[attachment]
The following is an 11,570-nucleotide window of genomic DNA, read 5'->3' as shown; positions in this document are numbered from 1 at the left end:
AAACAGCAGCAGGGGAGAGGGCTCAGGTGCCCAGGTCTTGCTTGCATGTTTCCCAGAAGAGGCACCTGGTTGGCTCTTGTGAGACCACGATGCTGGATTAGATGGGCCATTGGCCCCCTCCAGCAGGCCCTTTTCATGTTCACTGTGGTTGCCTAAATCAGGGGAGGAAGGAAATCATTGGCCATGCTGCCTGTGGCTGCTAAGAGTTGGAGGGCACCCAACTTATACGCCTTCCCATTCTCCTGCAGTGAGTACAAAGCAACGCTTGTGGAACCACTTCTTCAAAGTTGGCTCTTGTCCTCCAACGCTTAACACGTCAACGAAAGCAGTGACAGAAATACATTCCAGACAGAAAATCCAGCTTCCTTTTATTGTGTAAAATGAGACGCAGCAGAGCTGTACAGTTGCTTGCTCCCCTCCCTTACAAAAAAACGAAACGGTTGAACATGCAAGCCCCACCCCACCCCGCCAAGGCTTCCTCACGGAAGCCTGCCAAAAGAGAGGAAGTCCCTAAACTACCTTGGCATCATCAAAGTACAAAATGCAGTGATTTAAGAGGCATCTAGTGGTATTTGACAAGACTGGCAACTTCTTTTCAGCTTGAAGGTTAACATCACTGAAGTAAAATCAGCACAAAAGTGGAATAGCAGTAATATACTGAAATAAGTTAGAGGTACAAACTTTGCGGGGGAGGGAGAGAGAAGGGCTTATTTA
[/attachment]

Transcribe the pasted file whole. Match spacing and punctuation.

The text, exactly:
The following is an 11,570-nucleotide window of genomic DNA, read 5'->3' as shown; positions in this document are numbered from 1 at the left end:
AAACAGCAGCAGGGGAGAGGGCTCAGGTGCCCAGGTCTTGCTTGCATGTTTCCCAGAAGAGGCACCTGGTTGGCTCTTGTGAGACCACGATGCTGGATTAGATGGGCCATTGGCCCCCTCCAGCAGGCCCTTTTCATGTTCACTGTGGTTGCCTAAATCAGGGGAGGAAGGAAATCATTGGCCATGCTGCCTGTGGCTGCTAAGAGTTGGAGGGCACCCAACTTATACGCCTTCCCATTCTCCTGCAGTGAGTACAAAGCAACGCTTGTGGAACCACTTCTTCAAAGTTGGCTCTTGTCCTCCAACGCTTAACACGTCAACGAAAGCAGTGACAGAAATACATTCCAGACAGAAAATCCAGCTTCCTTTTATTGTGTAAAATGAGACGCAGCAGAGCTGTACAGTTGCTTGCTCCCCTCCCTTACAAAAAAACGAAACGGTTGAACATGCAAGCCCCACCCCACCCCGCCAAGGCTTCCTCACGGAAGCCTGCCAAAAGAGAGGAAGTCCCTAAACTACCTTGGCATCATCAAAGTACAAAATGCAGTGATTTAAGAGGCATCTAGTGGTATTTGACAAGACTGGCAACTTCTTTTCAGCTTGAAGGTTAACATCACTGAAGTAAAATCAGCACAAAAGTGGAATAGCAGTAATATACTGAAATAAGTTAGAGGTACAAACTTTGCGGGGGAGGGAGAGAGAAGGGCTTATTTA